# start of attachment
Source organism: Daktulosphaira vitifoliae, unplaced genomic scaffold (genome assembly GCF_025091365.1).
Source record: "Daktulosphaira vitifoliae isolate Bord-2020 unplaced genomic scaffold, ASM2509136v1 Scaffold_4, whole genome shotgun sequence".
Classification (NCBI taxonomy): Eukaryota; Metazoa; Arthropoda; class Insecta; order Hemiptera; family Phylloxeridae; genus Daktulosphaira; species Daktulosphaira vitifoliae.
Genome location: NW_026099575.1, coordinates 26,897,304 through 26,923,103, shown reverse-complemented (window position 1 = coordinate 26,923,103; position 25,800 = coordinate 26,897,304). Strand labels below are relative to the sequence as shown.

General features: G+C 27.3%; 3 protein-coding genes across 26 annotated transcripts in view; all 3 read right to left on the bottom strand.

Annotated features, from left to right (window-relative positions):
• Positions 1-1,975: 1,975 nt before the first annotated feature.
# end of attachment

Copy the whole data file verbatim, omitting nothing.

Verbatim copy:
Source organism: Daktulosphaira vitifoliae, unplaced genomic scaffold (genome assembly GCF_025091365.1).
Source record: "Daktulosphaira vitifoliae isolate Bord-2020 unplaced genomic scaffold, ASM2509136v1 Scaffold_4, whole genome shotgun sequence".
Classification (NCBI taxonomy): Eukaryota; Metazoa; Arthropoda; class Insecta; order Hemiptera; family Phylloxeridae; genus Daktulosphaira; species Daktulosphaira vitifoliae.
Genome location: NW_026099575.1, coordinates 26,897,304 through 26,923,103, shown reverse-complemented (window position 1 = coordinate 26,923,103; position 25,800 = coordinate 26,897,304). Strand labels below are relative to the sequence as shown.

General features: G+C 27.3%; 3 protein-coding genes across 26 annotated transcripts in view; all 3 read right to left on the bottom strand.

Annotated features, from left to right (window-relative positions):
• Positions 1-1,975: 1,975 nt before the first annotated feature.